Photograph: Chris Walker/Chicago Tribune
30. Dempsey Travis (1920–2009)
Chicago’s Renaissance man—he was an entrepreneur, an activist, and a prolific author—most famously knocked down racial barriers when, as a real-estate agent and mortgage broker, he helped members of the burgeoning black middle class buy and sell homes on the city’s South Side.
29. Raúl Raymundo (b. 1965)
A cofounder and the CEO of the 20-year-old Resurrection Project, Raymundo used money from six local Catholic churches to build an organization that revitalized the Pilsen, Little Village, and Back of the Yard neighborhoods.
28. Rich Melman (b. 1942)
In June 1971, Melman and his partner, Jerry Orzoff, opened R.J. Grunts, the Lincoln Park burger-joint– cum–salad-bar that would serve as the foundation for Lettuce Entertain You, the 70-plus restaurant conglomerate that forever changed Chicago’s dining habits. Read our profile of Melman »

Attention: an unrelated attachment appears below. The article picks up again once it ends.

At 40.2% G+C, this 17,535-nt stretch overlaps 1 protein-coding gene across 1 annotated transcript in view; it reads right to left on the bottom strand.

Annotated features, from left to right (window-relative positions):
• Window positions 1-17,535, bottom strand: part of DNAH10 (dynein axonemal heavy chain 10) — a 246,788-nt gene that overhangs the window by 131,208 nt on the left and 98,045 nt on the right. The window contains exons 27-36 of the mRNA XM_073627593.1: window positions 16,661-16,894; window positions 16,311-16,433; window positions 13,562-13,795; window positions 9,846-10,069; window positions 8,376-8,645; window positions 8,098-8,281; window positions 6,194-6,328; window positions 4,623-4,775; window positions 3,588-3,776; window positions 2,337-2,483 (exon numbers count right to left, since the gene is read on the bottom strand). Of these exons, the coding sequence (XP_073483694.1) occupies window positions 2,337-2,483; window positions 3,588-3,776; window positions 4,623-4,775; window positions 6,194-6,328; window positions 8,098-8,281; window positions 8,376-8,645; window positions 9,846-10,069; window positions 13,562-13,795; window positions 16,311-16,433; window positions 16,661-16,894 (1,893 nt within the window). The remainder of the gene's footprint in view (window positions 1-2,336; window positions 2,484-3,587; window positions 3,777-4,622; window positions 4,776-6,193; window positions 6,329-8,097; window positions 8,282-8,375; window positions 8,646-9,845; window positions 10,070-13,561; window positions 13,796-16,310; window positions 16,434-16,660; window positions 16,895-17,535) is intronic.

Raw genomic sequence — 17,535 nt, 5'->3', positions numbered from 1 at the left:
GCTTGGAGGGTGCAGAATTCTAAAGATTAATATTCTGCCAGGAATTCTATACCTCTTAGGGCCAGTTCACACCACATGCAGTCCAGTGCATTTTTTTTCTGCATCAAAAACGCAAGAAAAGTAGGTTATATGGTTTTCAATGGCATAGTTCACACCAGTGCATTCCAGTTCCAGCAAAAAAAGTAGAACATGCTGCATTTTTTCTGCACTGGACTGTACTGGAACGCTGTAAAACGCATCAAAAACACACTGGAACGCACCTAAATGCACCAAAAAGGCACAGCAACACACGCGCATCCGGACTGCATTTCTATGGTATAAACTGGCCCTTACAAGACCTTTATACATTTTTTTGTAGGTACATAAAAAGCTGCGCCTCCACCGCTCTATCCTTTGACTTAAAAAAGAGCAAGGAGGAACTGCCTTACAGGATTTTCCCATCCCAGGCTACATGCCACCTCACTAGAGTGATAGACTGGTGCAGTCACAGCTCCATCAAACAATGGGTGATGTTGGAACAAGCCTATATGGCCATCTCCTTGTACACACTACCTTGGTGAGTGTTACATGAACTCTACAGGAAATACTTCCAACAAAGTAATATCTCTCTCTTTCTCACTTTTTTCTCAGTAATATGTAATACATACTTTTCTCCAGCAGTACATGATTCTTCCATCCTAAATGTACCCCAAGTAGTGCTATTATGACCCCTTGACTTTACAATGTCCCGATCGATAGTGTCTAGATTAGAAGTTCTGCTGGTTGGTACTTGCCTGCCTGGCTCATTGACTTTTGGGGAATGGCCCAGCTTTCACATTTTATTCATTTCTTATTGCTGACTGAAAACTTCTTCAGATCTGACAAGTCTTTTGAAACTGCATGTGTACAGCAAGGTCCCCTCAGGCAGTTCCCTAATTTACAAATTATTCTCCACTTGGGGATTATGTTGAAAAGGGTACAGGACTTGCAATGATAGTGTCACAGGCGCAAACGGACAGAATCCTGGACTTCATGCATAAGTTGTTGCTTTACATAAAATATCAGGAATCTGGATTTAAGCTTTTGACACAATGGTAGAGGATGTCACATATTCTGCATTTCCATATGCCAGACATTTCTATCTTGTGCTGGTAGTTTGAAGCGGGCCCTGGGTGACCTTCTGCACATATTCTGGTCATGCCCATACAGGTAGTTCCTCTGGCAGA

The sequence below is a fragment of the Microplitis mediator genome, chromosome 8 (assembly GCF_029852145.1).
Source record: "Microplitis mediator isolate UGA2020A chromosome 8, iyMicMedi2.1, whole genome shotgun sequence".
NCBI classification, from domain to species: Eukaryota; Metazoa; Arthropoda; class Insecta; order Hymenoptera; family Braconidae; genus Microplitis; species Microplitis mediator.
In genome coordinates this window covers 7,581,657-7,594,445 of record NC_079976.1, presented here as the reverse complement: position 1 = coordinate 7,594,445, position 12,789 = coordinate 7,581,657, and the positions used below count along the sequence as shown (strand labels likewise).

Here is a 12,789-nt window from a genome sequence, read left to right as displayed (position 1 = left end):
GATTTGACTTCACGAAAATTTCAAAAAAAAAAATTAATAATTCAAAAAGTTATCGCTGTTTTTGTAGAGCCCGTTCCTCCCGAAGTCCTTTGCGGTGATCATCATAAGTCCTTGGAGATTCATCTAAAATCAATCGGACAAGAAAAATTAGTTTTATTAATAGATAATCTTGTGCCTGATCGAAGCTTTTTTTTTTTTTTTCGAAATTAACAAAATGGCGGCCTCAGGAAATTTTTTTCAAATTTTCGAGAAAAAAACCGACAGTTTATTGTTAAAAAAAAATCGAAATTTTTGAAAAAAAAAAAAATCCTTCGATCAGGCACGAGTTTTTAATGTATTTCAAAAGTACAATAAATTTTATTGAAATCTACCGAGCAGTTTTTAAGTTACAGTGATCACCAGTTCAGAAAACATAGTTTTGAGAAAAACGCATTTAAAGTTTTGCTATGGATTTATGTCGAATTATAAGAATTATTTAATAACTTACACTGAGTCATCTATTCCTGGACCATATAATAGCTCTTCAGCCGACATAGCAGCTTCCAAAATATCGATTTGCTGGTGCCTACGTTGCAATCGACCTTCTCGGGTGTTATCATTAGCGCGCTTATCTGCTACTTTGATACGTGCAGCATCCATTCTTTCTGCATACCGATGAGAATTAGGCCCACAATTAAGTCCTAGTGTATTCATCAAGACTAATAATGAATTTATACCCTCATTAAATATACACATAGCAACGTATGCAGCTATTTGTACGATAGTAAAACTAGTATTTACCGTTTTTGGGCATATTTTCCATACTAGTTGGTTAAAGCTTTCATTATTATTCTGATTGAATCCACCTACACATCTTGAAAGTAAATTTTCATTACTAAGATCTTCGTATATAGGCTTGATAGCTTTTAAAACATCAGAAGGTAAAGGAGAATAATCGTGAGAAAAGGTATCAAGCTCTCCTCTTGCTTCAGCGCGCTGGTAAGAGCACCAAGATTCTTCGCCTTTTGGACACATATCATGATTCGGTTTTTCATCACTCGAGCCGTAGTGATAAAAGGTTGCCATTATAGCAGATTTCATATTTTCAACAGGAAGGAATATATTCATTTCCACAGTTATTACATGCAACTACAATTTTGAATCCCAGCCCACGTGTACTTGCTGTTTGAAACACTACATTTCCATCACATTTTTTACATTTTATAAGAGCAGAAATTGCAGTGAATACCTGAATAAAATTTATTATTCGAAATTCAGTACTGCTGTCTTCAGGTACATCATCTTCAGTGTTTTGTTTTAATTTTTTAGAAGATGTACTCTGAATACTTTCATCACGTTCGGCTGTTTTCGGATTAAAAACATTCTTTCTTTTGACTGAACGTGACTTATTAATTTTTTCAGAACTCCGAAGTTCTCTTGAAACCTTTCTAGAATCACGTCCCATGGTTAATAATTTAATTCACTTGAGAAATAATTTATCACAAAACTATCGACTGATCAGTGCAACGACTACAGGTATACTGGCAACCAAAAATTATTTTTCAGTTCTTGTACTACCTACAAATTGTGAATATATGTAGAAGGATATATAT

27. Gene Siskel (1946–1999) and Roger Ebert (b. 1942)
Eternally joined at the thumbs, these dueling critics leaped from newsprint to television, along the way concocting a new manner of looking at movies while boisterously conveying their enthusiasms to generations of filmgoers. Read our definitive profile of Roger Ebert »
26. Del Close (1934–1999)
An actor and director, Close nurtured several generations of comics at The Second City and the iO Theater, including many future stars of Saturday Night Live; with his partner, Charna Halpern, Close perfected the Harold, a blueprint for improvisational comedy still employed by would-be wisecrackers.
25. Jeanne Gang (b. 1964)
Internationally celebrated for Aqua and with another outside-the-box Chicago skyscraper—Solstice on the Park—on the drawing board, Gang, with her thoughtful approach to urban design, has the potential to become a Daniel Burnham for the 21st century. Check out the Aqua and other great structures in our list of Top 40 Chicago buildings »